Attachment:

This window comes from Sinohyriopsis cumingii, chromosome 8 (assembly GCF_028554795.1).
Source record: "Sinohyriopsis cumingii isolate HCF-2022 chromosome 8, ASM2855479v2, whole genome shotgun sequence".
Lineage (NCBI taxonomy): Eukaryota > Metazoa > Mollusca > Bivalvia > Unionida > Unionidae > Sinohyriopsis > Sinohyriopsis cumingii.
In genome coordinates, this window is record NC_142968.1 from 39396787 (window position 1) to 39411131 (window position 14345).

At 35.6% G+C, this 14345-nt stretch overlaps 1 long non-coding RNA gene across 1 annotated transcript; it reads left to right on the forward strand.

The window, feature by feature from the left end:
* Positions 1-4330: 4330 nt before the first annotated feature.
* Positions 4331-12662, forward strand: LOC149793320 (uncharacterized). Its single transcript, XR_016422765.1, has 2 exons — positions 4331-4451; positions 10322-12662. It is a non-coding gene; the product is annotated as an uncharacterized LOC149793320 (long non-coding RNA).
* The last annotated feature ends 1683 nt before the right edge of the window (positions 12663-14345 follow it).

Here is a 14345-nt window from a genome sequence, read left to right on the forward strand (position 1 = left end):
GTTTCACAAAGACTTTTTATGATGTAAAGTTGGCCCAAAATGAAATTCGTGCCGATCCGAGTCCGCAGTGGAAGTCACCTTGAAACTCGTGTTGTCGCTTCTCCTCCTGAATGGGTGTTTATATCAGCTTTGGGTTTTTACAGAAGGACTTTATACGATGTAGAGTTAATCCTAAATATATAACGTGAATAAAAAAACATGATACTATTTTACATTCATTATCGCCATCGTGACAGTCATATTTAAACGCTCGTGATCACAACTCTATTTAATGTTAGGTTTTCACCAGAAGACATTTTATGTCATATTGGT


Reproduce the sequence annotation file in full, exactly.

This window comes from Sinohyriopsis cumingii, chromosome 8 (assembly GCF_028554795.1).
Source record: "Sinohyriopsis cumingii isolate HCF-2022 chromosome 8, ASM2855479v2, whole genome shotgun sequence".
Lineage (NCBI taxonomy): Eukaryota > Metazoa > Mollusca > Bivalvia > Unionida > Unionidae > Sinohyriopsis > Sinohyriopsis cumingii.
In genome coordinates, this window is record NC_142968.1 from 39396787 (window position 1) to 39411131 (window position 14345).

At 35.6% G+C, this 14345-nt stretch overlaps 1 long non-coding RNA gene across 1 annotated transcript; it reads left to right on the forward strand.

The window, feature by feature from the left end:
* Positions 1-4330: 4330 nt before the first annotated feature.
* Positions 4331-12662, forward strand: LOC149793320 (uncharacterized). Its single transcript, XR_016422765.1, has 2 exons — positions 4331-4451; positions 10322-12662. It is a non-coding gene; the product is annotated as an uncharacterized LOC149793320 (long non-coding RNA).
* The last annotated feature ends 1683 nt before the right edge of the window (positions 12663-14345 follow it).

Here is a 14345-nt window from a genome sequence, read left to right on the forward strand (position 1 = left end):
GTTTCACAAAGACTTTTTATGATGTAAAGTTGGCCCAAAATGAAATTCGTGCCGATCCGAGTCCGCAGTGGAAGTCACCTTGAAACTCGTGTTGTCGCTTCTCCTCCTGAATGGGTGTTTATATCAGCTTTGGGTTTTTACAGAAGGACTTTATACGATGTAGAGTTAATCCTAAATATATAACGTGAATAAAAAAACATGATACTATTTTACATTCATTATCGCCATCGTGACAGTCATATTTAAACGCTCGTGATCACAACTCTATTTAATGTTAGGTTTTCACCAGAAGACATTTTATGTCATATTGGT